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A Three-Thousand Year Record of South African Temperatures
Holmgren, K., Tyson, P.D., Moberg, A. and Svanered, O. 2001. A preliminary 3000-year regional temperature reconstruction for South Africa. South African Journal of Science 97: 49-51.

What was done
The authors present a detailed 3000-year temperature reconstruction for South Africa, which they derived from a correlation between color variations in the annual growth layers of a stalagmite and an area-averaged regional temperature series.

What was learned
Several warm and cold periods were noted throughout the record. The most pronounced cold period occurred during the Little Ice Age between AD 1500 and 1800, when temperatures were estimated to be about 1C colder than they are presently. Dramatic warming was experienced during the Medieval Warm Period at around AD 900, when temperatures reached 2.5C higher than at present. Another exceptionally warm period was noted in the late fifteenth century, when temperatures rose more than 3C above the current level. As for the late nineteenth century warming present in the instrumental surface record, the authors find "little evidence" of such a warming in the stalagmite temperature reconstruction.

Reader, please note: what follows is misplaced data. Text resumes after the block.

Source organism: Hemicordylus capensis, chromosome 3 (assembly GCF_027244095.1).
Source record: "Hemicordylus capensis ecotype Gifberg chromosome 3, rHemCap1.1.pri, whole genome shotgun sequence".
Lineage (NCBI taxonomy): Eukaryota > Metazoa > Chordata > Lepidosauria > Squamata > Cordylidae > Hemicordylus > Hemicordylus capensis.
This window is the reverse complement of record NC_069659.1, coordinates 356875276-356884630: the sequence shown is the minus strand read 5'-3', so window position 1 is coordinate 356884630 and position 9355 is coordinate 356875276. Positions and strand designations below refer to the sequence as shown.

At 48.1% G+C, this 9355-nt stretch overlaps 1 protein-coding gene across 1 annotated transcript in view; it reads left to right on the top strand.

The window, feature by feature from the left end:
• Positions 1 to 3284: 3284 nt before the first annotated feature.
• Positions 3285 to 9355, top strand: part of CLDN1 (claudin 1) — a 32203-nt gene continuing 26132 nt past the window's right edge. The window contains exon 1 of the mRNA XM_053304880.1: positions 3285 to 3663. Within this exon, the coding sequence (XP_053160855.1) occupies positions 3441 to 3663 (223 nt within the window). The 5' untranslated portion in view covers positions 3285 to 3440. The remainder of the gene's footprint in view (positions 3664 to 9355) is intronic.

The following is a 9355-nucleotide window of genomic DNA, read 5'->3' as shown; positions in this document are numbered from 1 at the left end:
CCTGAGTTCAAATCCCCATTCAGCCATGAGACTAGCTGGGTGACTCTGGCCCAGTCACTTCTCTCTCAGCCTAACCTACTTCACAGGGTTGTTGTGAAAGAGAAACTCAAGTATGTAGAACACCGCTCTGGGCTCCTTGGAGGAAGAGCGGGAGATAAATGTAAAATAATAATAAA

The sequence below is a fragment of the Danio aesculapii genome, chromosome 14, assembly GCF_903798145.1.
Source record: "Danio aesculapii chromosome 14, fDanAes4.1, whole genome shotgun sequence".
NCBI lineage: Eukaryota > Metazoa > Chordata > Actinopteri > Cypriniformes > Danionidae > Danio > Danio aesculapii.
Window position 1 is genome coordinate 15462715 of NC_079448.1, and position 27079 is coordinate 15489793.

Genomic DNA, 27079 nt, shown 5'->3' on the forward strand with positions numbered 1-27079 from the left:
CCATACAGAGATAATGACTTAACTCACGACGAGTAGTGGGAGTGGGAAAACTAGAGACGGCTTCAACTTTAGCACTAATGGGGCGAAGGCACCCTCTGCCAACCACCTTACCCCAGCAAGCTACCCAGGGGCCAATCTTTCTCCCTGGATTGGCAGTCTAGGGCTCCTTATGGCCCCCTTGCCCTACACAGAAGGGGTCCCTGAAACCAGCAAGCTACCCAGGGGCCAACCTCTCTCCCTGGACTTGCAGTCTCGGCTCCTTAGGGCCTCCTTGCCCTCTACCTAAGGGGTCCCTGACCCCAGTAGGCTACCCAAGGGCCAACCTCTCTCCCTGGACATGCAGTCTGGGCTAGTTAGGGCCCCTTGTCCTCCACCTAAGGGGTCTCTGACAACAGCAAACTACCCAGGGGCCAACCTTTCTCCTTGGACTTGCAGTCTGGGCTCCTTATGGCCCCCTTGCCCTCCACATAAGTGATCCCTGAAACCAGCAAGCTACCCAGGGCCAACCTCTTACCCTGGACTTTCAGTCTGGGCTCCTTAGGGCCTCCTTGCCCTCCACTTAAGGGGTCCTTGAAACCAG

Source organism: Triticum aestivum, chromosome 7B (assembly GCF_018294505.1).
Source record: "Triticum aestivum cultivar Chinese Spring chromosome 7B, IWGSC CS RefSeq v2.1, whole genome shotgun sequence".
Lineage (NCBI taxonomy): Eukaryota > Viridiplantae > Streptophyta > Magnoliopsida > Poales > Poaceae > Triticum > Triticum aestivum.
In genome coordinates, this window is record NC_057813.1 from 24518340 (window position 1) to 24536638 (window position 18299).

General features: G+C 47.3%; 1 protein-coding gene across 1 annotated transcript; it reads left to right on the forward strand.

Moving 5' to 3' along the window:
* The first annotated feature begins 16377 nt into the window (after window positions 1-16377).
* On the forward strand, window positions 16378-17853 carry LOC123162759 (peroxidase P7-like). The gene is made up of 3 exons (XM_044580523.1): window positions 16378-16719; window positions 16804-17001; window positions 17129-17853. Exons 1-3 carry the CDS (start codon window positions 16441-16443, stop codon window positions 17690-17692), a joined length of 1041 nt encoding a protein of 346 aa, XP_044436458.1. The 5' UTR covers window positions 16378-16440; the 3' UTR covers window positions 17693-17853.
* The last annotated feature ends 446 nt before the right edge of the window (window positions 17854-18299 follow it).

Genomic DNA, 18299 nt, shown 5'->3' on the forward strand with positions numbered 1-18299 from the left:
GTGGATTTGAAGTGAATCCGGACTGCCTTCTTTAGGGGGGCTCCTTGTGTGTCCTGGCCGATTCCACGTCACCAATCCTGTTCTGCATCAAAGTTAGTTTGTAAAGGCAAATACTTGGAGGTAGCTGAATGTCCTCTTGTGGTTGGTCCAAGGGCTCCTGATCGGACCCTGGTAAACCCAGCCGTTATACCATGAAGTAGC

What it means
There can be little doubt about the existence of both the Medieval Warm Period and Little Ice Age in South Africa. Furthermore, there can be little doubt that the temperature excursions of these intervals were the result of natural climate variability. As for why the recent rise in temperature observed in a nearby network of surface weather stations does not appear in the stalagmite record, we can only speculate it may be due to the surface temperature network being artificially influenced by the effects of urbanization, whereas the cave that is home to the stalagmite is not.